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NHL General Manager of the Year: Why Paul Holmgren deserved to be a finalist

"Tallon? Seriously? Cripes."
"Tallon? Seriously? Cripes."

General Manager of the year is a strange award.

For a trophy like the Vezina or Hart, it's clearly about who did the best this year; players who have had strong careers may get a little extra bonus in some voters' minds, but they are still judged predominantly on their actions from this year.

But a general manager's impact is often spread over multiple years. David Poile has been nominated every year, and it's not because he has made incredible moves every year -- I'm pretty sure last year's nomination wasn't an award for acquiring Jamie Lundmark, Ryan Parent, and Aaron Johnson.

Poile gets nominated every year because every year the Predators have finished with at least 99 points despite having a bottom-10 payroll. That certainly is impressive, and at some point he will probably win the award. After bolstering the team with a flurry of in-season moves, I would guess that this will be the year. But when eight of the nine nominees have been from teams with lower-tier payrolls, the award is in danger of becoming a Moneypuck consolation prize rather than a recognition of which GM actually made the moves that did the most for the team that year.

I don't like that. The question voters ask themselves shouldn't be who did the most with the least; it should be who did the most, period (or maybe question mark).

Given how the voters have clearly established a precedent, I can't quite call the omission of Paul Holmgren from the list a snub, but no other GM reshaped his franchise so dramatically or successfully this year.

This isn't easy for me to write. I'm not a big Holmgren fan, and I still don't like some of the moves he made. But there's no question that his impact on this year's team was enormous. Let's go through the significant moves he made this year:

  • Signed Matt Read as a free agent. Read scored 24 goals for the Flyers as a rookie this year.
  • Traded a third-round pick for Ilya Bryzgalov, signed to a 9-year, $51M deal. I didn't like this at the time and I think it still has to be graded as a loss for Holmgren, but Bryzgalov did play some great hockey down the stretch and we know the potential is there for this to pay dividends.
  • Traded Jeff Carter for Jakub Voracek, a 2011 first-round pick, and a 2011 third-round pick. The Flyers got lucky on draft day, but this move would be reasonable even if they had to settle for Dougie Hamilton, and they put themselves in position to have a future star fall to them.
  • Traded Mike Richards for Wayne Simmonds, Brayden Schenn, and a 2012 second-round pick. Simmonds scored 28 goals this year without a particularly high shooting percentage. Holmgren gets full credit for identifying a player who could contribute more than his old team was getting from him. This trade can't be scored as a win until/unless Schenn develops into an upper-tier player in his own right, but for the current year the $2.3M of cap space saved easily makes up for the loss of Richards' defense.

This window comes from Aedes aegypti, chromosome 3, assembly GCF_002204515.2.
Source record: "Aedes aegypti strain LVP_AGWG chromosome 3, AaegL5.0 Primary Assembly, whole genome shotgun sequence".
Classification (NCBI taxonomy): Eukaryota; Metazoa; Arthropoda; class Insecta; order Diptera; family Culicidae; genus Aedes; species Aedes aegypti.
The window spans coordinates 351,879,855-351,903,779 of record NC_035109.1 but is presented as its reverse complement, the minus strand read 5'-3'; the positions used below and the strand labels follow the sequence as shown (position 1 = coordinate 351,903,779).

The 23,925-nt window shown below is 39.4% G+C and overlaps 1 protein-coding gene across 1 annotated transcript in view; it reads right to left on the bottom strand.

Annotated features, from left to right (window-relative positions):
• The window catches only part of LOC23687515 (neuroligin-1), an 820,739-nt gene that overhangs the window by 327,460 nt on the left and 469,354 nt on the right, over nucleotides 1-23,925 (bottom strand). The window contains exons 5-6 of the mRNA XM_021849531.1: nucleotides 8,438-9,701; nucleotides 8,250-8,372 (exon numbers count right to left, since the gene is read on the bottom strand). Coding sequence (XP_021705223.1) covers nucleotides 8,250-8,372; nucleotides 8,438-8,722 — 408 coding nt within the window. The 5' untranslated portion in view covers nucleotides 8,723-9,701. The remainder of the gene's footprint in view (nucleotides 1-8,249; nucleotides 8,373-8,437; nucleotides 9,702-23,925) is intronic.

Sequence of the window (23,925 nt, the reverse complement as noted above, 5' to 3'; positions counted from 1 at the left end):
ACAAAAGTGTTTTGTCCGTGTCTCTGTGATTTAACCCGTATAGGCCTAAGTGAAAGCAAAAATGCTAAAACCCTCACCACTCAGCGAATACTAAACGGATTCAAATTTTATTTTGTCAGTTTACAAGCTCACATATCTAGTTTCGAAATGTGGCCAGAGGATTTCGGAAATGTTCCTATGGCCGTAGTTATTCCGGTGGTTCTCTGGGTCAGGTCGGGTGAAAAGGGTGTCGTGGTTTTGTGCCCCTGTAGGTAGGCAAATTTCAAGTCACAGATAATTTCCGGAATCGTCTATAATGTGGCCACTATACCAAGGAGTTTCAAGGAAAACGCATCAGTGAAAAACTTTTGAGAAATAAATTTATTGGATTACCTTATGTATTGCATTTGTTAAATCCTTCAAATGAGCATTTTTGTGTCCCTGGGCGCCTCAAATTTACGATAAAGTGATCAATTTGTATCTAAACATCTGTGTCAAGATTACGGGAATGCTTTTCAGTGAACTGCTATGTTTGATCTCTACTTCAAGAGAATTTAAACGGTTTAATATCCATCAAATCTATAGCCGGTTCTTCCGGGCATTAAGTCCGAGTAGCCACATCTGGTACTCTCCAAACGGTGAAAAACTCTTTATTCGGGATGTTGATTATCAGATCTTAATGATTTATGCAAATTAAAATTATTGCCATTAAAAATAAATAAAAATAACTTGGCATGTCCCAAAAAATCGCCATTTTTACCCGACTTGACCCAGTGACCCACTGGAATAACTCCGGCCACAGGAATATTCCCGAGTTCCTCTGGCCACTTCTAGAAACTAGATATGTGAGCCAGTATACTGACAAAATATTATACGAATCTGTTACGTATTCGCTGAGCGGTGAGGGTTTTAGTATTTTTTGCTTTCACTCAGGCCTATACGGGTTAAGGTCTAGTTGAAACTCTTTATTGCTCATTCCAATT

• Signed Jaromir Jagr to a one-year, $3.3M deal. We projected him to be a 20-goal, 60-point player over a full season; he missed a few games, but his 82-game pace was 21 goals and 61 points. That production alone is worth more than $3.3M, and when you add in the anguish in Pittsburgh, the off-ice hilarity, and the Masterton-worthy focus and commitment, this has to be seen as a great move.
  • Signed Max Talbot to a five-year, $8.75M deal. This seems like a lot to commit to a grinder, so I have mixed feelings about this move for the long run, but he pairs well with Sean Couturier on a shutdown line and scored 19 goals this year. I doubt he'll repeat his 16.5% shooting percentage any time soon, but there's no question that this signing worked out well for them this year.
  • Didn't sign Ville Leino. This is clearly a win.
  • Traded a 2012 second-round pick and a 2013 third-round pick for Nicklas Grossmann. Rentals make me nervous in general, but Grossmann has been solid, filled a position of need, and signed an extension at a reasonable price. This move helped the team.
  • Traded a future second-round pick and a 2013 fourth-round pick for Pavel Kubina. Kubina hasn't been nearly as useful as Grossmann, so this one looks like a loss. Not a Bryzgalov humangous-big problem, but it counts against him.

It wasn't a perfect year. The Bryzgalov contract and the Kubina move don't look great, and there are several minor moves that were frustrating but didn't hurt the team this year (having to release or waive guys like Joonas Lehtivuori, Blair Betts, and Andreas Nodl to make room for free agents like Jason Bacashihua; giving James van Riemsdyk an unnecessarily risky extension; picking Derek Mathers over Tomas Hyka because they seemingly didn't realize until BSH wrote about it that Hyka couldn't be signed as a free agent).

But despite my distaste for his overall approach, I have to admit that Holmgren's series of dramatic moves this year was generally successful. Compared to Dale Tallon improving Florida's goal differential from -34 to -24 by adding $8.8M of payroll, I have to think Holmgren was worthy of a nomination.